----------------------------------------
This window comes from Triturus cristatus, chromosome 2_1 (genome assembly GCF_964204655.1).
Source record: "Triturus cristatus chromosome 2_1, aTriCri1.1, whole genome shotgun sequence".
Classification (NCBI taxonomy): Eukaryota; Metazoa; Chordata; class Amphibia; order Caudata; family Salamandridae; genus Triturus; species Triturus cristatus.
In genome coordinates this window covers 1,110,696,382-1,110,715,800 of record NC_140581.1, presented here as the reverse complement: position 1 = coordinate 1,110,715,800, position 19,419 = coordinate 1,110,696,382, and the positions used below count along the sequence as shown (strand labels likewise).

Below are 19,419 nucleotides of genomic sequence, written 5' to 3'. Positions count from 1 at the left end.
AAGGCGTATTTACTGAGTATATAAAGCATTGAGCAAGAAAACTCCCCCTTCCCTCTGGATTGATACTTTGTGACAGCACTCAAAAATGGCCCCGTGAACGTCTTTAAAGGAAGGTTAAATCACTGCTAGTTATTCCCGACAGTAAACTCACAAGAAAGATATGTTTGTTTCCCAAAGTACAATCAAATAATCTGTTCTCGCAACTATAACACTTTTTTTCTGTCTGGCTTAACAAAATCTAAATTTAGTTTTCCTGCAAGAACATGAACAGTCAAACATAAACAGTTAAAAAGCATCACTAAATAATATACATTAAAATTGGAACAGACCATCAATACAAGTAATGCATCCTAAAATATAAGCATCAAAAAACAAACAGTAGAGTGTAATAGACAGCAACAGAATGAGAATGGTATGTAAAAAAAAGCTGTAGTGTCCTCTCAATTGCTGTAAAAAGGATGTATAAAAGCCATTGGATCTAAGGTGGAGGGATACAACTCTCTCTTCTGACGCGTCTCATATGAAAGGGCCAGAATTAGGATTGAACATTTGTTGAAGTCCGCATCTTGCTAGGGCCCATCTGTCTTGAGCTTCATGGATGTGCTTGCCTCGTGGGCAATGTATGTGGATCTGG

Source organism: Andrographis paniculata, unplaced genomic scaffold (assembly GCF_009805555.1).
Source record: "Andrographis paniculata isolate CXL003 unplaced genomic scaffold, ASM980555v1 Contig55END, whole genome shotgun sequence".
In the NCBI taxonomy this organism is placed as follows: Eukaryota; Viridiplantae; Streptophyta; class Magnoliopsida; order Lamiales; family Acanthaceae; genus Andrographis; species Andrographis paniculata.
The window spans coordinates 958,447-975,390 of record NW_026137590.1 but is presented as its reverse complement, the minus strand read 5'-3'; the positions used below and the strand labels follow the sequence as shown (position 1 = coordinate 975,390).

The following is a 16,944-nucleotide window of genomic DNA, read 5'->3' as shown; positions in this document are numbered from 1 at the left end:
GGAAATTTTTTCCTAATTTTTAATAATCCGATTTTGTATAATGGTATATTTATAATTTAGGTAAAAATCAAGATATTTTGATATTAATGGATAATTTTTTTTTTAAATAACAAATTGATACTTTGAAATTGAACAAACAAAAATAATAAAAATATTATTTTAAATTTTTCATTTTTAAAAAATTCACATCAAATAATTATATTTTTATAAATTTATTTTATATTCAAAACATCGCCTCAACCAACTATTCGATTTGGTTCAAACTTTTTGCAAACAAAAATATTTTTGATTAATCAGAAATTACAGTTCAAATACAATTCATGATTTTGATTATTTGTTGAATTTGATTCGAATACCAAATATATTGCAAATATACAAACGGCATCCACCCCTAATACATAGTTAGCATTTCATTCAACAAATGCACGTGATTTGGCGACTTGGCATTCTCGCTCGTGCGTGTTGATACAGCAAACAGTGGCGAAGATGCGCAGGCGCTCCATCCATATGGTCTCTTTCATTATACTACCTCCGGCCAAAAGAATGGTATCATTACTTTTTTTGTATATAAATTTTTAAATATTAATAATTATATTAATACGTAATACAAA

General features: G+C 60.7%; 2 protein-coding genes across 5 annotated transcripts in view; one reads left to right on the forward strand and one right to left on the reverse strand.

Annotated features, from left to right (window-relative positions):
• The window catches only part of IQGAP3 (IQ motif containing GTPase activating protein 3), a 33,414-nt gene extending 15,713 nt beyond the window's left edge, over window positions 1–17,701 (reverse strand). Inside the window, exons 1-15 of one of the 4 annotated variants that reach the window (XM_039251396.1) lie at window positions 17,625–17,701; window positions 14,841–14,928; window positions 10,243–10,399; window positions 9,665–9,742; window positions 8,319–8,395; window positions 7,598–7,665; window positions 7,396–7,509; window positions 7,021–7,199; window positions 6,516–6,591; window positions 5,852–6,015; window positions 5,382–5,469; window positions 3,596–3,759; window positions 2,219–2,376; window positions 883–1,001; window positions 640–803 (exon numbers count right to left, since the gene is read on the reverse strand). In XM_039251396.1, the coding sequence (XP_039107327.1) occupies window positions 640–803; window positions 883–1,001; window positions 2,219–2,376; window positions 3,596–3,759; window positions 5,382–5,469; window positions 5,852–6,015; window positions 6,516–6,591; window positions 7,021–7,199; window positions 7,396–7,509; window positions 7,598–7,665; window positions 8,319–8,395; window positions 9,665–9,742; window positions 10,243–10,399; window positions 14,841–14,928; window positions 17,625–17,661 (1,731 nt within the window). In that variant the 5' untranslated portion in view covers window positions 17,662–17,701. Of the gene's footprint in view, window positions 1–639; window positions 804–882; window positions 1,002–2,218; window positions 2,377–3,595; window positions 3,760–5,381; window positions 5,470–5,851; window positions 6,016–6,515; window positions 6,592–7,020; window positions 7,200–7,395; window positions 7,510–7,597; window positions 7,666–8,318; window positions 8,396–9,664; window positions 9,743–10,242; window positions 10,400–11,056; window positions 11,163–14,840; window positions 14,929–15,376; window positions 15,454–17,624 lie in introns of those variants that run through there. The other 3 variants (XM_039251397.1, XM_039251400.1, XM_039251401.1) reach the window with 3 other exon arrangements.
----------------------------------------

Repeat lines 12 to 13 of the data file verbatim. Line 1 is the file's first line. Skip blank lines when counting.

GGAAATTTTTTCCTAATTTTTAATAATCCGATTTTGTATAATGGTATATTTATAATTTAGGTAAAAATCAAGATATTTTGATATTAATGGATAATTTTTTTTTTAAATAACAAATTGATACTTTGAAATTGAACAAACAAAAATAATAAAAATATTATTTTAAATTTTTCATTTTTAAAAAATTCACATCAAATAATTATATTTTTATAAATTTATTTTATATTCAAAACATCGCCTCAACCAACTATTCGATTTGGTTCAAACTTTTTGCAAACAAAAATATTTTTGATTAATCAGAAATTACAGTTCAAATACAATTCATGATTTTGATTATTTGTTGAATTTGATTCGAATACCAAATATATTGCAAATATACAAACGGCATCCACCCCTAATACATAGTTAGCATTTCATTCAACAAATGCACGTGATTTGGCGACTTGGCATTCTCGCTCGTGCGTGTTGATACAGCAAACAGTGGCGAAGATGCGCAGGCGCTCCATCCATATGGTCTCTTTCATTATACTACCTCCGGCCAAAAGAATGGTATCATTACTTTTTTTGTATATAAATTTTTAAATATTAATAATTATATTAATACGTAATACAAA

General features: G+C 60.7%; 2 protein-coding genes across 5 annotated transcripts in view; one reads left to right on the forward strand and one right to left on the reverse strand.